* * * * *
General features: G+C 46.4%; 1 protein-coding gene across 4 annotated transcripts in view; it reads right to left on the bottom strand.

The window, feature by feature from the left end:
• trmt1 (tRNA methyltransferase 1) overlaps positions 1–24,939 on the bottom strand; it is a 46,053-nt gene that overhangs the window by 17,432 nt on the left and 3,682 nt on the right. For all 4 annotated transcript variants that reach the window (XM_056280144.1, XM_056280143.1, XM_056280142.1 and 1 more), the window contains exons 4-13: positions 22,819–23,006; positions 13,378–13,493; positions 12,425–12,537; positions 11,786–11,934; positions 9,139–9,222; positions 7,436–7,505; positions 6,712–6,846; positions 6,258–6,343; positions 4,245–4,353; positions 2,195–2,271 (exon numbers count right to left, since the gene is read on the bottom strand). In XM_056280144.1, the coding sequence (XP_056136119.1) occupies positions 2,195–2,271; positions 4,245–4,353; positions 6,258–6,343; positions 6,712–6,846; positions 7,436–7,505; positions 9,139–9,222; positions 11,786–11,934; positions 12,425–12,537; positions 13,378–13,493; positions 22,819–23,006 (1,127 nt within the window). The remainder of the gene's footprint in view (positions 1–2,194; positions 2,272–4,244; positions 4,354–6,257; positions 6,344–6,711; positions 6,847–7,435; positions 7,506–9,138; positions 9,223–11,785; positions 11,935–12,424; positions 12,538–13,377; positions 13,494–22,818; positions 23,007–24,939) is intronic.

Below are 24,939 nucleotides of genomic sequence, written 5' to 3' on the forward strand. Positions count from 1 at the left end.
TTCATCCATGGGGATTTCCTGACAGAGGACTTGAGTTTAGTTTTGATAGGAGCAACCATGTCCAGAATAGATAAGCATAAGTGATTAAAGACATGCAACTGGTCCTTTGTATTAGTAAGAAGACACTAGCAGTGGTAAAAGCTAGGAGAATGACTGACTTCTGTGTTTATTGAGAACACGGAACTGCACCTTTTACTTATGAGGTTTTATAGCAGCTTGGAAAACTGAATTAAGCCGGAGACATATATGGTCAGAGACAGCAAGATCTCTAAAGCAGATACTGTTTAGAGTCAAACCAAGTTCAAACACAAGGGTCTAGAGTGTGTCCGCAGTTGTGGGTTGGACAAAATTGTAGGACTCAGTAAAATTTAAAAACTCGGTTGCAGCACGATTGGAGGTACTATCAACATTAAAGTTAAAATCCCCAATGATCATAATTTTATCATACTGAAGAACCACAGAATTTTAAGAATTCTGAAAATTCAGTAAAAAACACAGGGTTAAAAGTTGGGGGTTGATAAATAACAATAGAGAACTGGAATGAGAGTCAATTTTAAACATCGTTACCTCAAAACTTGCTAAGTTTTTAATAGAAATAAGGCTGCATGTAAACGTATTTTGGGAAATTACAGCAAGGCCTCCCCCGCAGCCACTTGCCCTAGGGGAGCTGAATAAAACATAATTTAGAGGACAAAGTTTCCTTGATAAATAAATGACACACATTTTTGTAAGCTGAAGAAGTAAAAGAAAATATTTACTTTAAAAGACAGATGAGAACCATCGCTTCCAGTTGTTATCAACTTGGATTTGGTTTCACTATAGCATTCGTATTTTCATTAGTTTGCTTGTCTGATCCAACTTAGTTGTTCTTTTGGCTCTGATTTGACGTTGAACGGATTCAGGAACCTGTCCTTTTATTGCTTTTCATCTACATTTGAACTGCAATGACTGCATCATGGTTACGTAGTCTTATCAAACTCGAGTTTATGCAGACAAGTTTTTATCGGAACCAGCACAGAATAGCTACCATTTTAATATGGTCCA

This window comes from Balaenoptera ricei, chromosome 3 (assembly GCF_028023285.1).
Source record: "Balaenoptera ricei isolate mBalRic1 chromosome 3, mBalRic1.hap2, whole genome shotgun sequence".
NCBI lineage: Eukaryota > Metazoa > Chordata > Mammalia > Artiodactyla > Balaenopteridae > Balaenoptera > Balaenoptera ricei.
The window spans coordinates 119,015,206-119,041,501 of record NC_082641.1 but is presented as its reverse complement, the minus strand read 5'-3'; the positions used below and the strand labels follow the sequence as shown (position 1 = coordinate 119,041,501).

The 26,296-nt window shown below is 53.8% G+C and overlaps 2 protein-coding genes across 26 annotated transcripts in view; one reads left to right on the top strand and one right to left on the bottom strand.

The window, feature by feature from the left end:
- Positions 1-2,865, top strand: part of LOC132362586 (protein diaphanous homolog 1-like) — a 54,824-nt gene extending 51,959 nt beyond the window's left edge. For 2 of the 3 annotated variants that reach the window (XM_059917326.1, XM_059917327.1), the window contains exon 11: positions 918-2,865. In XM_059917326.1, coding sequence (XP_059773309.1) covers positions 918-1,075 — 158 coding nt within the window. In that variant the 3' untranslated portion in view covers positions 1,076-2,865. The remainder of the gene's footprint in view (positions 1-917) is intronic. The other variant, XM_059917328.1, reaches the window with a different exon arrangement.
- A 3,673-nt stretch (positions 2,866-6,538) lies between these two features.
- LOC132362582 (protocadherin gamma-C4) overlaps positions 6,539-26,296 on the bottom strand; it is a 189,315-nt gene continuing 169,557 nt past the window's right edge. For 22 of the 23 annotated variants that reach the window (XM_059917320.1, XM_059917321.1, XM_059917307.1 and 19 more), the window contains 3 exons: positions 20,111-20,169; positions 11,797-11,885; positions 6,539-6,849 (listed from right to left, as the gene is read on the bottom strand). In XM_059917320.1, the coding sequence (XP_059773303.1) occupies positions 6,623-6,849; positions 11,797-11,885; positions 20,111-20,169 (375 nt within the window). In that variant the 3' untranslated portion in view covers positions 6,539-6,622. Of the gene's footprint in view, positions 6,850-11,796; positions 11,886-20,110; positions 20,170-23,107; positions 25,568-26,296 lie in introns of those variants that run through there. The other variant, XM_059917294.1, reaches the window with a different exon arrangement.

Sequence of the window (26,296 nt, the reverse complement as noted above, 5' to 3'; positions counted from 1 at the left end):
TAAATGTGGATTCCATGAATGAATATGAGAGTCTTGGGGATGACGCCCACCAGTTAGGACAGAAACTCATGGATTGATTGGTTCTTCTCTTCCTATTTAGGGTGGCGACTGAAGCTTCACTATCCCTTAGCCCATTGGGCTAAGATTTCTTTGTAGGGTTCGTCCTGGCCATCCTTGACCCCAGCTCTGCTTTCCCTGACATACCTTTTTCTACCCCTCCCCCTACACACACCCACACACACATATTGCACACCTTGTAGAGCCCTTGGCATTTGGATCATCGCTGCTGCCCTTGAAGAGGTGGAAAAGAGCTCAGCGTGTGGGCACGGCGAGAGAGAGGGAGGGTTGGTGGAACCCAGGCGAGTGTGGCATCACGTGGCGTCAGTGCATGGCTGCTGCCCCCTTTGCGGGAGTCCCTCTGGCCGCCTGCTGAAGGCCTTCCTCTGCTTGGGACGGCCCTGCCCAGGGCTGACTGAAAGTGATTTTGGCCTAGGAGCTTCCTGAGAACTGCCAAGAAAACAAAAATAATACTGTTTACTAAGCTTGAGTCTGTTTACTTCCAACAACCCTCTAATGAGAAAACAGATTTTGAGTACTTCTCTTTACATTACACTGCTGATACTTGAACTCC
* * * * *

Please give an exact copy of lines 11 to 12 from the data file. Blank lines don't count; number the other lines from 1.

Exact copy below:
The window, feature by feature from the left end:
- Positions 1-2,865, top strand: part of LOC132362586 (protein diaphanous homolog 1-like) — a 54,824-nt gene extending 51,959 nt beyond the window's left edge. For 2 of the 3 annotated variants that reach the window (XM_059917326.1, XM_059917327.1), the window contains exon 11: positions 918-2,865. In XM_059917326.1, coding sequence (XP_059773309.1) covers positions 918-1,075 — 158 coding nt within the window. In that variant the 3' untranslated portion in view covers positions 1,076-2,865. The remainder of the gene's footprint in view (positions 1-917) is intronic. The other variant, XM_059917328.1, reaches the window with a different exon arrangement.